This music BEGS to be listened too, and need to be heard at a fair level of volume!
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on 5 March 2003
When this first came out it was advertised on Capital Radio by Alan Freeman. I was struck instantly by the short soundbites of the add and had to find the album. Since then I have purchased it four times, three vinyl versions and a recent transcribed CD version from Japan. What I would really like is an original high quality remastered copy from the original tapes! I hope this version fits that bill!
The opening track is outstanding with its oh so quiet beginning followed by the sudden surge of drum vocal and orchestra returning in seconds to te quiet simple keyboard and accoustic guitar section only for the change to happen again. Vinyl does this justice but the CD is still somewhat lacking in dynamics (I think it was created by playing vinyl on a quite good system no doubt and creating a master from that) vinyl on a good system really sounds excellent!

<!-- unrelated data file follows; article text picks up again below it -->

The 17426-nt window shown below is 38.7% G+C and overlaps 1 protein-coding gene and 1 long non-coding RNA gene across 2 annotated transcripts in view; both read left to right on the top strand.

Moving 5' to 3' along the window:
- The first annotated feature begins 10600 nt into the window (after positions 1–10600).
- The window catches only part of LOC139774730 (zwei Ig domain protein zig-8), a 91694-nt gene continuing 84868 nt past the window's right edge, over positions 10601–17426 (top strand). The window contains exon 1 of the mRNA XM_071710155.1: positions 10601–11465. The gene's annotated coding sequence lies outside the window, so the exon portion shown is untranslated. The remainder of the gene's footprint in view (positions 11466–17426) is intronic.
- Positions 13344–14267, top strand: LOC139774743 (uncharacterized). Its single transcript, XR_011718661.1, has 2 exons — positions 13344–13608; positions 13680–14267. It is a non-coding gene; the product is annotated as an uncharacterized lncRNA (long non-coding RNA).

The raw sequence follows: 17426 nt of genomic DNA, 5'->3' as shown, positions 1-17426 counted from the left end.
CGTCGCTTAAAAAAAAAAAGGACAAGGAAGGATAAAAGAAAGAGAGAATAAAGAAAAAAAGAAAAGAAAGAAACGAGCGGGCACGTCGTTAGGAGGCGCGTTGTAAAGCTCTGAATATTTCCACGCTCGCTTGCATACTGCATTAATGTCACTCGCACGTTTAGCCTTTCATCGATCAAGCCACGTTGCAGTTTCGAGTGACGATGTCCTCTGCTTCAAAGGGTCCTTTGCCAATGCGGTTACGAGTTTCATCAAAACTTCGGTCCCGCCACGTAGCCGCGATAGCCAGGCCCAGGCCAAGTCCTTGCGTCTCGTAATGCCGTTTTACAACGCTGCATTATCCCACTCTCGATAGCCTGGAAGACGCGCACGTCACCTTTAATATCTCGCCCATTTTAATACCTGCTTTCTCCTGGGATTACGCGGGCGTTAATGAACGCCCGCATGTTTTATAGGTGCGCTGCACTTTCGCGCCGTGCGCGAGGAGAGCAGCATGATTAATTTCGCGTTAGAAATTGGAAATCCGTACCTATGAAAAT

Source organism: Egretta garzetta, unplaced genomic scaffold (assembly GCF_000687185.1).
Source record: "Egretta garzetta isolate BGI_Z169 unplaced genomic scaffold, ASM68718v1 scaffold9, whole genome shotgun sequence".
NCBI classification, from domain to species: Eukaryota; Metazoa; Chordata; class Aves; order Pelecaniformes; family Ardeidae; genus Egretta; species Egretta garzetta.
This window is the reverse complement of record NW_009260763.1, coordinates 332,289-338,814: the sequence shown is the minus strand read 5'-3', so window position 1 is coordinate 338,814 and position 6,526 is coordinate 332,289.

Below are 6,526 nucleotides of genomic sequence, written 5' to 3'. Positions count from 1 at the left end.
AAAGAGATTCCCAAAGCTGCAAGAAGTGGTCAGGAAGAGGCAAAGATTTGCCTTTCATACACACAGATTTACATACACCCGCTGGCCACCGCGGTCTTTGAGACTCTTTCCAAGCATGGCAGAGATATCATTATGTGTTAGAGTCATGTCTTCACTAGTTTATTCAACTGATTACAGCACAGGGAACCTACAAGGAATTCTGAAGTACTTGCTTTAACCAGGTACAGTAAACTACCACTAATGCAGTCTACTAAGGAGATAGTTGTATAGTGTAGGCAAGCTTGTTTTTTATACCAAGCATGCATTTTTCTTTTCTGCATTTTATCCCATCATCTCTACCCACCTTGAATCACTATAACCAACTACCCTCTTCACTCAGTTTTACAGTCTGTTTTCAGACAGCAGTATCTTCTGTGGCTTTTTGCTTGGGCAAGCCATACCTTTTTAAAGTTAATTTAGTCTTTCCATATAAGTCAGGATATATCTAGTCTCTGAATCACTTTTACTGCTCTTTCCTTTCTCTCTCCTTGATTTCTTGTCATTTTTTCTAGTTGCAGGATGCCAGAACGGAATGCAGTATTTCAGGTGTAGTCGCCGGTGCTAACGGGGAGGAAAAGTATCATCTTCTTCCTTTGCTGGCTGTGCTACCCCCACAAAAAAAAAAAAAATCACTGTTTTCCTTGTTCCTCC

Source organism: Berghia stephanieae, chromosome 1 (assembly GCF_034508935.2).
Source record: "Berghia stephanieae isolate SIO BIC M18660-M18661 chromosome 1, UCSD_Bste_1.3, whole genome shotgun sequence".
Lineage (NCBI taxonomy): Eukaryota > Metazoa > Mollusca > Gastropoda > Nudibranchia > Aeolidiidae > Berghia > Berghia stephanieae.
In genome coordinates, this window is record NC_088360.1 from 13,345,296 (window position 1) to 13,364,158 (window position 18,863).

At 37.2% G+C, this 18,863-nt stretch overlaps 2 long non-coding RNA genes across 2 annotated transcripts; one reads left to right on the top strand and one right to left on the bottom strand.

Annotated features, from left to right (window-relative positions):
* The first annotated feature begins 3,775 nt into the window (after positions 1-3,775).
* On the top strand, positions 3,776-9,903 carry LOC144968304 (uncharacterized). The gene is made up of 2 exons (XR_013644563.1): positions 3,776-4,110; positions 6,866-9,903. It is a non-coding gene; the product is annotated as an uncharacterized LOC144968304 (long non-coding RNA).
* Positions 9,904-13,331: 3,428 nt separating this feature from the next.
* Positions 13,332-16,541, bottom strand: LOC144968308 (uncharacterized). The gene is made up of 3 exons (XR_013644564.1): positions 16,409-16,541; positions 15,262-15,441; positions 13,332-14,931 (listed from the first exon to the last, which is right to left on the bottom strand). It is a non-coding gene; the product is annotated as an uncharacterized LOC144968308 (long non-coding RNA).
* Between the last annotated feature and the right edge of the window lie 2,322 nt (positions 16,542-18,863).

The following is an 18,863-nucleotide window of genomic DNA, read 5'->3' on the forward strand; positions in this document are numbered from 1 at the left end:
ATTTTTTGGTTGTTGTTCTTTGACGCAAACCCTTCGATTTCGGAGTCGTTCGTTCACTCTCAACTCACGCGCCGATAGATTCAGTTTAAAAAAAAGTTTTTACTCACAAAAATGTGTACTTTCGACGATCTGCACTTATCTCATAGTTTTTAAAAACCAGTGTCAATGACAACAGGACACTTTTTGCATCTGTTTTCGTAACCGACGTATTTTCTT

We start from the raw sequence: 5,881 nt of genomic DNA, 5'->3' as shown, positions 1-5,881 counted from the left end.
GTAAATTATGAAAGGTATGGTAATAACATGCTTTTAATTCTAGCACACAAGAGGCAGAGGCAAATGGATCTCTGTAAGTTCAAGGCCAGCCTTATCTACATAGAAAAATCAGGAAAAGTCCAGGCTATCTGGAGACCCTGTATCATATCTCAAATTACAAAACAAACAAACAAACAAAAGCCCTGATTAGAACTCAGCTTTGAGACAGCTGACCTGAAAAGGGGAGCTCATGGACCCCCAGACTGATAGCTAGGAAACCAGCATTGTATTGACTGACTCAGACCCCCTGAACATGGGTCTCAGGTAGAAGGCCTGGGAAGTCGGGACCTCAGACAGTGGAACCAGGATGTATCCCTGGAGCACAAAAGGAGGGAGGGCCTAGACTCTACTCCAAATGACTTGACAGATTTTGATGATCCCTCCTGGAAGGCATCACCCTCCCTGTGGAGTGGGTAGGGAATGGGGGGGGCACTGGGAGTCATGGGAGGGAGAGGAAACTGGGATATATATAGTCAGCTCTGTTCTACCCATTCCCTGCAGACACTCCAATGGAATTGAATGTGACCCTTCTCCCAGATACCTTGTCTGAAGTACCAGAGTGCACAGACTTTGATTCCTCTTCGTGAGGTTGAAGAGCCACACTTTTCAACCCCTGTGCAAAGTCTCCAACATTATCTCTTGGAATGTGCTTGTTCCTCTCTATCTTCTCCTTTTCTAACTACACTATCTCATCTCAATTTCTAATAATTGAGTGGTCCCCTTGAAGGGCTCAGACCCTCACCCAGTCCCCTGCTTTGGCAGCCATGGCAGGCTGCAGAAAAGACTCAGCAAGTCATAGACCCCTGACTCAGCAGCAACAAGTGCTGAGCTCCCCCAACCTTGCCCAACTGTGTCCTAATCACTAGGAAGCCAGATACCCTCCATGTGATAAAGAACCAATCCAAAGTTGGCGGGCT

As is to be expected this album follows on where previous albums left off. All the tracks here are fantastic. The words, the singing, the musicianship. I can't fault it at all! No doubt I'll be buying a new copy here again real soon!
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on 9 January 2016
Recorded in late 1976 and with some of it performed on the first Sight and Sound BBC / Radio 2 broadcast in early 1977, this album was not actually released until late 1977.
It is less commercial than A Song For All Seasons but I have always regarded it as being pretty good. It has an epic feel without feeling over-produced.
Can You Hear Me? is arguably the best track with a good mixture of orchestra and keyboards. It does not seem as long as its 13.5 minutes.
Personally, the depressing, lack of hope subject matter of the lyrics to The Sisters has always spoiled this next track for me but musically and vocally it is still good.
The acoustic guitar based Midas Man is excellent apart from a very brief bit of Dwain-Eddy-like guitar but perhaps I am being picky! It is a strong song and a nice arrangement.
The Captive Heart is short and simple and tends to get overlooked.